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My Parkinson's Journey

In which Terri shares a humorous look at her journey with Parkinson's disease and Dystonia:

For me, illness and health are not opposites but exist together. Everyone has something that is challenging to them. Mine just simply has a recognizable name. My life will take a different path because of this but that's okay. Everyone has changes in their lives that create their path.  I'm learning how to enjoy whatever path I'm on.

Sailing into the Future

Terri Reinhart

A leap of faith? a calculated risk? or an impulsive act of naivete?

For the sake of sounding more mature, we’ll pretend this wasn’t an impulsive act of naivete. Someone recently asked a question on r/Parkinsons (on Reddit) regarding the move they were about to make. What do you look for in a Parkinson’s friendly home? They got a lot of very good answers. None of which we followed as we chose our next home. We’ll have stairs all over the place. I say my incentive to staying in shape is having a 3rd floor writing nook in the attic. My family may have to outfit me with cushions and a helmet for sliding (bumping) down the stairs on my bottom, if I don’t stay in shape.


First we need to get there. The furniture and most of our belongings were packed into moving PODs by the wonderful crew from Angelica Village. The rest of the stuff: what we absolutely needed on the trip as well as the odd things that didn’t get put on the POD for some reason and, while we could have left them behind, we really didn’t want to. This included some papers I didn’t get around to shredding, down blankets (in case we run into another arctic blast), dog beds and dog toys (not to mention the two dogs), a violin, a ukulele, a dulcimer, and a hand carved replica of the Mayflower.

Something would have to give or we wouldn’t have room for us.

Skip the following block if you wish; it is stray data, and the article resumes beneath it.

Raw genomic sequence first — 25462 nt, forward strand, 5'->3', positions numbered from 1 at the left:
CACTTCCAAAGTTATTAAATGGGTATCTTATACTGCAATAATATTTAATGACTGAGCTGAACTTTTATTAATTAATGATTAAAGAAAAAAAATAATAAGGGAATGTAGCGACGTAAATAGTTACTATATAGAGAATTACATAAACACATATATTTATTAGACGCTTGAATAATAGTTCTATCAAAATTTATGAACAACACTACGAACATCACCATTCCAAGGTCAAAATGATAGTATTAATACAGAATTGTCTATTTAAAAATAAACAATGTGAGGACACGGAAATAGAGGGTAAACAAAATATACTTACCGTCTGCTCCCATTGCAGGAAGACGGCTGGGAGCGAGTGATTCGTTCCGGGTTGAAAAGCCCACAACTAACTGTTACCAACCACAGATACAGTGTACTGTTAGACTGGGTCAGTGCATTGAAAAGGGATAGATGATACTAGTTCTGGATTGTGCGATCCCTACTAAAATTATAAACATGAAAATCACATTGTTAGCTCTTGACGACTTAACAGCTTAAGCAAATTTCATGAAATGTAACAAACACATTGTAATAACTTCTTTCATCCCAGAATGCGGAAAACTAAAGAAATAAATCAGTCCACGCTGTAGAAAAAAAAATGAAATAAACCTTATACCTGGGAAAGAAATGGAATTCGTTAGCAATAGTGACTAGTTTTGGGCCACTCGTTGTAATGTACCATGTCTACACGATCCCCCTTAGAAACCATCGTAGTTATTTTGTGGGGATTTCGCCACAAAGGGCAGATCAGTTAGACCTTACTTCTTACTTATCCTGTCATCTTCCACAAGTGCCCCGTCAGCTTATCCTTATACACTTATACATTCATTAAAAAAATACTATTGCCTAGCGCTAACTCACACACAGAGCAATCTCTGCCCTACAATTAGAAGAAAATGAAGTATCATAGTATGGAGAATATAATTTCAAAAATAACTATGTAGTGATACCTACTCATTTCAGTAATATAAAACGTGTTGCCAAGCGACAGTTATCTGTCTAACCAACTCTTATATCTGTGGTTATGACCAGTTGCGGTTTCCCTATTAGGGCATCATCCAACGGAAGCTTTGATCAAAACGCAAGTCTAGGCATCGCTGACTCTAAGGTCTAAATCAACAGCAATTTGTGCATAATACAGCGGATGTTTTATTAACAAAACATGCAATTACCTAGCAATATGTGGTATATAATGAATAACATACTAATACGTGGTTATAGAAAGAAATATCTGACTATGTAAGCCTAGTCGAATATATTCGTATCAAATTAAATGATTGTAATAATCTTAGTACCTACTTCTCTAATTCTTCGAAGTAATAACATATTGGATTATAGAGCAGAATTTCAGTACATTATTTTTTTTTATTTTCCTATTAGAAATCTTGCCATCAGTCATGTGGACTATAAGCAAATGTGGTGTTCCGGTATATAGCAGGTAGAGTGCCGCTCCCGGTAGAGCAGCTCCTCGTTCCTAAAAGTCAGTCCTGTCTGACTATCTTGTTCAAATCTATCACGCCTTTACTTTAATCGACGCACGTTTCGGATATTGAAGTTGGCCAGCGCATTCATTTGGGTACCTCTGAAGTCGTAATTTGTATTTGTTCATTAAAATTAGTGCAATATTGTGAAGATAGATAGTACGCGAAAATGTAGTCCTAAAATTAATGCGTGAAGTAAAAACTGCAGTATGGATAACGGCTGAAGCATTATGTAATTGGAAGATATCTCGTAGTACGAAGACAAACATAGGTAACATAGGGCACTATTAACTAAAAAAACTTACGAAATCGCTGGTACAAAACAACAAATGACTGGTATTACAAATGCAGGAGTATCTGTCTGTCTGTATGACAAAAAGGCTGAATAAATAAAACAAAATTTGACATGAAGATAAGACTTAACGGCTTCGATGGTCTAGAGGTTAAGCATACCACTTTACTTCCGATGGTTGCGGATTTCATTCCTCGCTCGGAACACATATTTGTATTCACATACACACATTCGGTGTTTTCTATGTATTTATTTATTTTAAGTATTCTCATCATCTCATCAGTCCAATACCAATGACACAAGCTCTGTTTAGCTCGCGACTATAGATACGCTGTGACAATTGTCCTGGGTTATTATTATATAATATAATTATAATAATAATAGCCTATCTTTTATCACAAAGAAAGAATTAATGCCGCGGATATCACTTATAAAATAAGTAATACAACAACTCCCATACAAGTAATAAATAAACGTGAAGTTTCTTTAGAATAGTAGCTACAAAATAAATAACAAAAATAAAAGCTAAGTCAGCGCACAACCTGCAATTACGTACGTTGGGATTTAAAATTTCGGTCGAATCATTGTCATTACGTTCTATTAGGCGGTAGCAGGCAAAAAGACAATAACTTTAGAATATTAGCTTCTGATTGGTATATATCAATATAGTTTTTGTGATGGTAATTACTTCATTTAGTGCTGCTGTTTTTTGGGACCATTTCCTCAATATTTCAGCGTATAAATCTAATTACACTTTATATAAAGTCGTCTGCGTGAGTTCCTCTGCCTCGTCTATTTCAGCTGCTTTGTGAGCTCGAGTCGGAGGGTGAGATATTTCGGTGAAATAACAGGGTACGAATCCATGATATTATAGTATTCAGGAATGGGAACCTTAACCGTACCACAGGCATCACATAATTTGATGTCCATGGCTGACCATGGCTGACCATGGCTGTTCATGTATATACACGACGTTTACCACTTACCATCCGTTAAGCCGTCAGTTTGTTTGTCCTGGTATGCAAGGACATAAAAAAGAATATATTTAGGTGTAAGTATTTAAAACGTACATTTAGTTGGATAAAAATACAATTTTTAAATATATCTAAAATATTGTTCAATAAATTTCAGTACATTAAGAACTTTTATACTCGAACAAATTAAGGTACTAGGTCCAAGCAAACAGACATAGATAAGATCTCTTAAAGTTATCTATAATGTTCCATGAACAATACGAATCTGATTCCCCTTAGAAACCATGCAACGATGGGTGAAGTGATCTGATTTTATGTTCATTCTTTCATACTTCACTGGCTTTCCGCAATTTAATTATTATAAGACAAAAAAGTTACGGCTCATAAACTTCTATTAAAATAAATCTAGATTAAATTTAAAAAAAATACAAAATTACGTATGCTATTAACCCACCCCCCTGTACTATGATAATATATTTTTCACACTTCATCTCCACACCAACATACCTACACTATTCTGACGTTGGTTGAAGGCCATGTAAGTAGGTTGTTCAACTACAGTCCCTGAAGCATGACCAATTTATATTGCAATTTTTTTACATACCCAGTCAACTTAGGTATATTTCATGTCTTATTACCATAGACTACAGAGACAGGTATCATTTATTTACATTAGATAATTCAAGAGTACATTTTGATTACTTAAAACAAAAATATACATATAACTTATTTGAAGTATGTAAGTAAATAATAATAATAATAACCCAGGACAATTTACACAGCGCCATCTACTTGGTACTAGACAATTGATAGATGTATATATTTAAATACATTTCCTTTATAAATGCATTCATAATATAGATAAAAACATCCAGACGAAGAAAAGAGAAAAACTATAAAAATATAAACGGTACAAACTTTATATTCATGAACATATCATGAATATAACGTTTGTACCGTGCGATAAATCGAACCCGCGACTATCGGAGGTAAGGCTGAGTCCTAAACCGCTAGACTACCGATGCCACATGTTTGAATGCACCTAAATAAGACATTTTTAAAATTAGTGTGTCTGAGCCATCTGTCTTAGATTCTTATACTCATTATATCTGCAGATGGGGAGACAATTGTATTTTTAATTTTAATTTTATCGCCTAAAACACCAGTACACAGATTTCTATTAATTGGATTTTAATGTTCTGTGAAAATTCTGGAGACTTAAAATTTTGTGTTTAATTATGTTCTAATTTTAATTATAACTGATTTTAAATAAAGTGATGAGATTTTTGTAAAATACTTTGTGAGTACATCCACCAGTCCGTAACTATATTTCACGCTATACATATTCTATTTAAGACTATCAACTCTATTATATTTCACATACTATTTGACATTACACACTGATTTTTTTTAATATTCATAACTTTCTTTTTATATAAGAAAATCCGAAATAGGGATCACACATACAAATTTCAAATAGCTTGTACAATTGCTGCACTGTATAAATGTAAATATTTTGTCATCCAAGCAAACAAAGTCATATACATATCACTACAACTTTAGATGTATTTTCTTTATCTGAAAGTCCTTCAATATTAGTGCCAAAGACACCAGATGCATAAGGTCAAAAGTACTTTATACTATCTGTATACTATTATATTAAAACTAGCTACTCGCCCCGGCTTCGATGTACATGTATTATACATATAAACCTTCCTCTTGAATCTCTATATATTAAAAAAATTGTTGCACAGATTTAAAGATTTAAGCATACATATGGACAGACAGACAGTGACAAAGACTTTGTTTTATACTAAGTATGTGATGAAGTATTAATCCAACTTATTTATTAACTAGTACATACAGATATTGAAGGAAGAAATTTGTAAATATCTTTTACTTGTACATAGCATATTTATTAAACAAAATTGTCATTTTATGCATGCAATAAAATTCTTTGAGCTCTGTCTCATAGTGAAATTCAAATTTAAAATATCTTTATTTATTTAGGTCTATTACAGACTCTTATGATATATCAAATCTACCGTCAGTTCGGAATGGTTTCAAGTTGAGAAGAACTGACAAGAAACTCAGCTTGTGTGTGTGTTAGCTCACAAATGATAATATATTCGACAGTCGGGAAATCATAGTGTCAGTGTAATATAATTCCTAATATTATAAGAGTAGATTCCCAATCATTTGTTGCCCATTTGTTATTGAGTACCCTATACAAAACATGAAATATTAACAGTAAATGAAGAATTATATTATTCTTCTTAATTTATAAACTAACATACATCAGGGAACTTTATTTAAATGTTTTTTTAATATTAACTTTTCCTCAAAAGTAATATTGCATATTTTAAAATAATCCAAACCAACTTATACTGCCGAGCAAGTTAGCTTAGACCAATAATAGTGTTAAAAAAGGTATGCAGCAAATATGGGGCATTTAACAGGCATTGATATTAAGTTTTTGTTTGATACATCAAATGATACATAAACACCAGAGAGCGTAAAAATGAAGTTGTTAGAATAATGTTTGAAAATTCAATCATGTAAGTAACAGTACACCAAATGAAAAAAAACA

I set it on the bird bath while looking for any way at all to fit it in with everything else in the car. In the end, Chris held it on his lap all the way to our AirBnb across town. We are in town a few more nights to tie up loose ends and see as much of the extended family as we can. Once we arrived at our temporary home, we unloaded everything and repacked, this time a little more efficiently. We’ll see how it works when Patrick puts his things in, but for now, the Mayflower is wedged between duffle bags, its sails high above the seat.

The dogs are nervous about being in the car and nervous about the AirBnb. We didn’t sleep well the first night. It didn’t help that the lawyer in Massachusetts (each party has to have a lawyer to close in MA) couldn’t find the POA paper I overnighted to her a week ago. Could I do it again? I swore a lot, then found a place where we could get the form printed from my email, then to the bank to get it notorized.

Fifteen minutes after spending $38 to overnight the form once again, I got the message. Yup, they found it. This is when frustration turned to ludicrousy and there was nothing left to do but laugh.

Our mortgage in Wheat Ridge is paid in full. The money for the new house is safe and sound just where it’s supposed to be and ready for the closing on Monday via POA. When we arrive, we’ll simply pick up the keys from our realtor or the lawyer. It seems so easy!

It took a village to sell this house. We can only look back at amazement at how so many people rallied to our cause. The seller in Massachusetts took the house off the market for 90 days to give us time to sell. Our neighbor, Deb, let us use her house as our landing place whenever we had showings or inspections. My old high school classmate, Marianne, came one day with food and window washing supplies. She washed our windows for us. My sister-in-law, Steph, swept the porch cleaner than it had ever been. Our realtor, Paddy, was oh, so patient. Her son, Mac, came over to look at our computer after the inspector fried it. Paddy’s husband, Kevin, arranged for the sewer to be cleaned. Uncle Doug came to our rescue the last week, and the Angelica Village crew came out and filled pods twice.

Joanne, our neighbor, brought us freshly baked biscotti for the trip and numerous people have offered to let us stay with them when we come back to visit. We will come back to visit, too. When one friend asked if all our treasures were packed and ready to go, I couldn’t help but realize how many treasures we are leaving behind. Friends and family will make sure we never forget our root here in Colorado.

In other words, we were reminded of how deep and how wide our roots go here in Colorado. It’s hard to leave. At times, leaving feels like a betrayal of our community who has loved us and supported us, often when we didn’t realize how much we needed their support. How can we leave our community? We had sad goodbyes this week. Tomorrow morning, bright and early, we start on our way across the country to our new home in Massachusetts. Our ship sets sail!

We’re going on an adventure. The Mayflower is going back home.